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Gillies Hill

A wooded summit in SE Stirling Council Area, Gillies Hill rises to 158m (518 feet) a half-mile (1 km) southwest of Cambusbarron and 2 miles (3 km) southwest of Stirling. It was from Gillies Hill that the servants, wives and children of Robert the Bruce's soldiers descended on 24th June 1314 during the Battle of Bannockburn. They were mistaken by the English army as reinforcements who took flight, giving the Scots victory. Considerably denuded by whinstone quarries, the hill became the centre of controversy in 2007 when the re-starting of quarrying operations was proposed. Local residents restaged the historic charge as a protest.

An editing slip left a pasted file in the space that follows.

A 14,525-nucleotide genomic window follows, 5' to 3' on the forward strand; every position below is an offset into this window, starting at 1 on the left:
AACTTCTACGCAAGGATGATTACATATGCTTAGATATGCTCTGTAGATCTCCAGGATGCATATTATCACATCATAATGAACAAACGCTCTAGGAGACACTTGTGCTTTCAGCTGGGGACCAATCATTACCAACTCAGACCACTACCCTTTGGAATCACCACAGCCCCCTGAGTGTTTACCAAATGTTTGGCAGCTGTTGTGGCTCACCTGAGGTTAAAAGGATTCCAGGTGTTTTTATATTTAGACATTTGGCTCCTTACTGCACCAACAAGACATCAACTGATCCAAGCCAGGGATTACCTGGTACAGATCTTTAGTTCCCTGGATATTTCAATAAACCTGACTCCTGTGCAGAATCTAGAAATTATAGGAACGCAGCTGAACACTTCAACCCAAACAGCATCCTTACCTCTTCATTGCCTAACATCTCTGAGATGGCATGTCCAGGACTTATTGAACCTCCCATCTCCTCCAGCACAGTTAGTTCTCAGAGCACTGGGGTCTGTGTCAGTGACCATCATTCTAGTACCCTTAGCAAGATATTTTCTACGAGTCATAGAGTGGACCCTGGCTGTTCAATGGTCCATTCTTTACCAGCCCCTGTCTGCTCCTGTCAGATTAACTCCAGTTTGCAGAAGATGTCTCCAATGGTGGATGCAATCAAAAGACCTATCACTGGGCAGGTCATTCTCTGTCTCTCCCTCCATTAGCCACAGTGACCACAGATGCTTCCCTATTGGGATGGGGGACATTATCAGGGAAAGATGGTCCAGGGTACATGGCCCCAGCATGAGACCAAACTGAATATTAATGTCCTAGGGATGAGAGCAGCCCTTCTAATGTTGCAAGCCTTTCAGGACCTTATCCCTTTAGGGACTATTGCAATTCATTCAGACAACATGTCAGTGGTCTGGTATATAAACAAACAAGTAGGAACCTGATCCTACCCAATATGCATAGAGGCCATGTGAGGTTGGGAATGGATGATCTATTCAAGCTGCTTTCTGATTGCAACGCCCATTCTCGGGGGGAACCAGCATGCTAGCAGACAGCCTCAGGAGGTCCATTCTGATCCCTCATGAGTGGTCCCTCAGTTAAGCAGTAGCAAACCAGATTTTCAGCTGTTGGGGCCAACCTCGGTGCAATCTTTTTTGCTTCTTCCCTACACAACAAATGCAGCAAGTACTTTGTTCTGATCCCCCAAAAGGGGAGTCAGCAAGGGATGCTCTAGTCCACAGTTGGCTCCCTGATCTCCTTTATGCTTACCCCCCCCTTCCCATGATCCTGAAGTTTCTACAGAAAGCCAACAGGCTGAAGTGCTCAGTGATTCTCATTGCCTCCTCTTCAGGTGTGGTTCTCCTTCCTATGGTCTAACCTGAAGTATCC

Wildlife found amongst the long-established mixed woodland includes red squirrels, peregrine falcons, buzzards and roe deer. There are rare Wellingtonia Firs and a Scots Pine which has been designated as one of Scotland's top 100 heritage trees. There are also the remains of an Iron-Age hill fort.

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